What’s more, with updated cash flow forecasts being created in Excel, it was taking up to 40 hours every week just to monitor and manage the funding commitments of the eight companies in the group through their dozen or so different bank accounts. As Kavanagh states: “It was a hugely cumbersome process to try to maintain control of our cash”.

Making changes

The finance team had come to the conclusion that it was “now an extremely difficult job to try to manage our cash on a more regular basis, and to eliminate any unpleasant surprises”, admits Kavanagh. Handed the details of cash flow management software vendor Agicap by Milner Browne’s CEO, he saw a potential solution to the firms difficulties. A product demonstration followed very soon after. “I didn’t fully get it straight off, but after a few sessions with Agicap I began to understand what the platform could do for us.”

When a new multi-function system is scheduled for implementation, customers are often faced with a vast and somewhat daunting feature set, which naturally leads to a steep learning curve. This is certainly something Enterpryze’s own BMP customers (and those of other core system vendors) often wake up to, and so it was with Agicap, reports Kavanagh.

Indeed, with the vendor offering such a wide range of functionality, he admits that his team, several months on, is still getting to grips with all that it can do. “There are elements that we have still to build out, so the full benefits of credit control modules such as automated dunning letters, which are just coming on stream, are still being discovered.”

Of course, to be able to see what Agicap could do on a day-to-day basis, the first step for Enterpryze was to get the platform operational. As part of that process, everyone in Enterpryze understood, as an SaaS business, what it meant for Agicap at a technical level to establish a bank feed, for example. “But what we didn’t consider was how difficult the concept of change can be, especially when legacy processes are so embedded. We needed a complete shift in our mindset to fully understand and get the most from Agicap.”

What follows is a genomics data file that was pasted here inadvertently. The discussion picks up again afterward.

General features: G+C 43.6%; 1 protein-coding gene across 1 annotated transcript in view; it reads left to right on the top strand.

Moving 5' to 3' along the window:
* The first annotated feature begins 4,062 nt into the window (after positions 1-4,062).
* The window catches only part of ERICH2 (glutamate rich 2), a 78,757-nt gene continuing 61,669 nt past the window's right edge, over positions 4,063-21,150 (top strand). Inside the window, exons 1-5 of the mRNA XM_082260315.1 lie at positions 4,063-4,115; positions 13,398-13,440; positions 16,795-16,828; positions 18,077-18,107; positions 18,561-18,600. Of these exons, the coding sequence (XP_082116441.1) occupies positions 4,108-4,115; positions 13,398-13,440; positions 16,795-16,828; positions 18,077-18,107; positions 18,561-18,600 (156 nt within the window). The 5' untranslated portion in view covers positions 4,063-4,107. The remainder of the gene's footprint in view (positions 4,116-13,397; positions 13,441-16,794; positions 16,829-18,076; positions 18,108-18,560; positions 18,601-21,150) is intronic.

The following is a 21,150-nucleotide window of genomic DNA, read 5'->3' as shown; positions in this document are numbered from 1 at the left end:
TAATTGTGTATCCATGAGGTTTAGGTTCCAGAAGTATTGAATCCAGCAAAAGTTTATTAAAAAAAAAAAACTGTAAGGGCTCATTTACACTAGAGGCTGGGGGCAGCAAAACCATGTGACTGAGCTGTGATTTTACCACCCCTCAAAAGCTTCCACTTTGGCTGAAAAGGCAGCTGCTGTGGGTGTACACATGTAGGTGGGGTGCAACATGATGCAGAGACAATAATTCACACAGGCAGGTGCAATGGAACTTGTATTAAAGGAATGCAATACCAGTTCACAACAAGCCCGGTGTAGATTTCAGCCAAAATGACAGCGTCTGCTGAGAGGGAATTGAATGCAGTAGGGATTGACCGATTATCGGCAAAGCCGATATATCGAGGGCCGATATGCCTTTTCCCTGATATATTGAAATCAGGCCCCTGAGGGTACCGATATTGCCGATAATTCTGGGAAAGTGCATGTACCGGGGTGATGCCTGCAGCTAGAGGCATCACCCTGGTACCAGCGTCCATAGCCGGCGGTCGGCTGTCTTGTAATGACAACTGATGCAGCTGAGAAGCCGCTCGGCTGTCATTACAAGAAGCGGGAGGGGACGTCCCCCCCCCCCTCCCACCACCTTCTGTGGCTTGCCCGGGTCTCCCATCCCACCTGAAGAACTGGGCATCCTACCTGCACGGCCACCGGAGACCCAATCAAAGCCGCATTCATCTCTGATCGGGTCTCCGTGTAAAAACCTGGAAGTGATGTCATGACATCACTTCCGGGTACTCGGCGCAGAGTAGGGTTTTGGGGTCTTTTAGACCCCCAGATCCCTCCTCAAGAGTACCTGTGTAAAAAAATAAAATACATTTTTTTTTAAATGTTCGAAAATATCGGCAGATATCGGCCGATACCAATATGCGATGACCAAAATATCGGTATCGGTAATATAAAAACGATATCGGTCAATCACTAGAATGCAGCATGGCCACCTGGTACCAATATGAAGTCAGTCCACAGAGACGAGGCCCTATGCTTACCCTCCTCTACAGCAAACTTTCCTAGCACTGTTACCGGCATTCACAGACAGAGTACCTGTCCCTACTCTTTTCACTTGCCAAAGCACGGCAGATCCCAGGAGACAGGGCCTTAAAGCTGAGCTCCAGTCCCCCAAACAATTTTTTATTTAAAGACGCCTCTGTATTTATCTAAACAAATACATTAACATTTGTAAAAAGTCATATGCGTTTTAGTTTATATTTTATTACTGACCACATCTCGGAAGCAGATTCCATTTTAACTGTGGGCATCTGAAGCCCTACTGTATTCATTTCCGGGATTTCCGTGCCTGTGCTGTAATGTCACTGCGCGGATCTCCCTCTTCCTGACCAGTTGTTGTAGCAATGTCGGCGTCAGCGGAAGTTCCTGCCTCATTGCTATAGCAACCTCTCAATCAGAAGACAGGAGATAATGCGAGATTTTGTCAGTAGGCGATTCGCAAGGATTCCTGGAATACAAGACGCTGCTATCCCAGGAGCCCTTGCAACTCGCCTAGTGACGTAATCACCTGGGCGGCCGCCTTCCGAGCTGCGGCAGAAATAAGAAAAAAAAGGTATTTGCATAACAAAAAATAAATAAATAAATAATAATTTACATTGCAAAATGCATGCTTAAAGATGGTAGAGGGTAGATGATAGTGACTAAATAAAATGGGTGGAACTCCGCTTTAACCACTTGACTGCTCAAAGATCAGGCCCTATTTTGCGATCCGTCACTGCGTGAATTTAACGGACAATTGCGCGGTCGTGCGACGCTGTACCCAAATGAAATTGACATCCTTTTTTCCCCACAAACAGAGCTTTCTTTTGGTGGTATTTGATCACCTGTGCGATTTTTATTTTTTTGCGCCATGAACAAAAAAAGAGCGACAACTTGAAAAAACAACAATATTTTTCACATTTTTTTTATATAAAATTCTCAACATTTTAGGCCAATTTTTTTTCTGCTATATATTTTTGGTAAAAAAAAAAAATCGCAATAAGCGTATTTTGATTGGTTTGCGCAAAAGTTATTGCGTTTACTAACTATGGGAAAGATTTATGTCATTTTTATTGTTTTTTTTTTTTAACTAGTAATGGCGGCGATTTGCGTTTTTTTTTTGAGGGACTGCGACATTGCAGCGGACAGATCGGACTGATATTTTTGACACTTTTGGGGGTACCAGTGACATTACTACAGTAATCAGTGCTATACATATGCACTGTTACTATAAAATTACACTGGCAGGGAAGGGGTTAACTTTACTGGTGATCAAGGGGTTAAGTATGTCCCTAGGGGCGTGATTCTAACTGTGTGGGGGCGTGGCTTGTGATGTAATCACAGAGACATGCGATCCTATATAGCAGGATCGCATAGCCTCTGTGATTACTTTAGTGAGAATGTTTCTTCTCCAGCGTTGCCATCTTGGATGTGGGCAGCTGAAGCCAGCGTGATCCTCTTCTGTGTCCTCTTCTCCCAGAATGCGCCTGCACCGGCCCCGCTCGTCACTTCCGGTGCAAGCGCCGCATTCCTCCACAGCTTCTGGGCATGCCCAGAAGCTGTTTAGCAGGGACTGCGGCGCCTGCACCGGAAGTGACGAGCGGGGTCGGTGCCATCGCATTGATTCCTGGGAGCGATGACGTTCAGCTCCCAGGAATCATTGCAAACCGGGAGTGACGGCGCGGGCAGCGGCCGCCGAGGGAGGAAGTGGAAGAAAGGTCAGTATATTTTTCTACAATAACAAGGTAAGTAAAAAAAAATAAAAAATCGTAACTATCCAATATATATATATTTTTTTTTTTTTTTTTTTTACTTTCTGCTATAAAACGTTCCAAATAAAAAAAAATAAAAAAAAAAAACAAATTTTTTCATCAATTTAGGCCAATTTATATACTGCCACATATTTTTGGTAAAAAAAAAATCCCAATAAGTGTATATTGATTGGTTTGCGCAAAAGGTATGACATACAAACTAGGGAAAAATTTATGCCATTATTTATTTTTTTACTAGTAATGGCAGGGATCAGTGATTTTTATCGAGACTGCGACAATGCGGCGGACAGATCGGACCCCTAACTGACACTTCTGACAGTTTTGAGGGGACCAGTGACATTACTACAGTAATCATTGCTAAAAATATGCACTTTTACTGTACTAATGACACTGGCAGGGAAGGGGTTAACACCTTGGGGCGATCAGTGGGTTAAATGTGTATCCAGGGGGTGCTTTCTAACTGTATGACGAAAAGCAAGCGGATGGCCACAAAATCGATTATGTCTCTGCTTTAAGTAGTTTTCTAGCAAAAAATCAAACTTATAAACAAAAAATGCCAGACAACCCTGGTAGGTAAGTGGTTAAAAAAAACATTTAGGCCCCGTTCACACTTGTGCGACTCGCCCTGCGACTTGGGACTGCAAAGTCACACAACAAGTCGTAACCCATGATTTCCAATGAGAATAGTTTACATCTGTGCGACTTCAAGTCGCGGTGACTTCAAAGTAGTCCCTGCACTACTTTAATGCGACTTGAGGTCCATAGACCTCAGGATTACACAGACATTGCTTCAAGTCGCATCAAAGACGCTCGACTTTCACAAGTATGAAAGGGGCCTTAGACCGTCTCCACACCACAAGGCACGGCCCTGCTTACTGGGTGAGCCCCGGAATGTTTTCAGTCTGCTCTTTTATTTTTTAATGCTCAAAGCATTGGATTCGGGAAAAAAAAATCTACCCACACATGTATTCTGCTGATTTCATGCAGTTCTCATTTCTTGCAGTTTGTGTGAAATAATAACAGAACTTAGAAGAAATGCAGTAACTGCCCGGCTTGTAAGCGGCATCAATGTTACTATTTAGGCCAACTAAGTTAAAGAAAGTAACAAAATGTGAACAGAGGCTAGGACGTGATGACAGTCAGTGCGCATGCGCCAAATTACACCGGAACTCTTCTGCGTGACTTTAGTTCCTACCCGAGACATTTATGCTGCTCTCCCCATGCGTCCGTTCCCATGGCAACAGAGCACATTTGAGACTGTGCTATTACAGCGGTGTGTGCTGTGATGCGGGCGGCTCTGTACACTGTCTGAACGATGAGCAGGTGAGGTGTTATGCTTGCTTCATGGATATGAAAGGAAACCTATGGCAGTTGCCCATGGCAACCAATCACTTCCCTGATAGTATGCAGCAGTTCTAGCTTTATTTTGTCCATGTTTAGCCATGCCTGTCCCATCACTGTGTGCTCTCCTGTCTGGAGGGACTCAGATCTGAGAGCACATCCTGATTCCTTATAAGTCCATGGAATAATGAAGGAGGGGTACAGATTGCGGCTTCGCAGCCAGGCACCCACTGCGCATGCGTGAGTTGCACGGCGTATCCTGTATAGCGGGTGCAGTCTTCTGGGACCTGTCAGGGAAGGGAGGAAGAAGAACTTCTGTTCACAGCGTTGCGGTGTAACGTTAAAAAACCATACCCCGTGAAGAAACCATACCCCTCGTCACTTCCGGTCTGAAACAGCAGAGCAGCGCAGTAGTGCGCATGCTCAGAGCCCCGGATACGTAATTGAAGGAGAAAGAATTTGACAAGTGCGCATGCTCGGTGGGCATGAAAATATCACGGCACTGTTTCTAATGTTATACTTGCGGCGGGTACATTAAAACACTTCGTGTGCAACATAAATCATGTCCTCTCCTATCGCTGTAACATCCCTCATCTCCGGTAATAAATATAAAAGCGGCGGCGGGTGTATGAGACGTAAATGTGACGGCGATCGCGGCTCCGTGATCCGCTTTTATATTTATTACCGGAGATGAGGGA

With all transactions feeding into Agicap – blending bank, incoming revenue and supplier payment data – the legacy processes of Enterpryze had first to be transformed to be able to leverage the new system, says Kavanagh. “We had to change the fundamentals of our entire credit control and cash management approach in order to feed Agicap rather than feed spreadsheets.”

On the supplier side, the team had to revise how it managed its creditors. As an example, a simple concept that had not been leveraged in its old systems was the invoice due date. These are a key element of effective credit control and supplier payments management. However, Kavanagh explains, “it was not feasible to have a spreadsheet with 30 days in columns; it just becomes unmanageable”. Instead, invoices were being raised and then chased at due date, with no provision for oversight or adjustment.

Although Agicap was now providing this key data, by sheer force of habit it had become “just a field on the screen that was ignored”. Resistance to change had to be overcome, and the old mindset altered, he admits. “It’s something every business implementing a new IT system has to go through, including our own customers, and now we understand what it is to change, and that it requires patience.”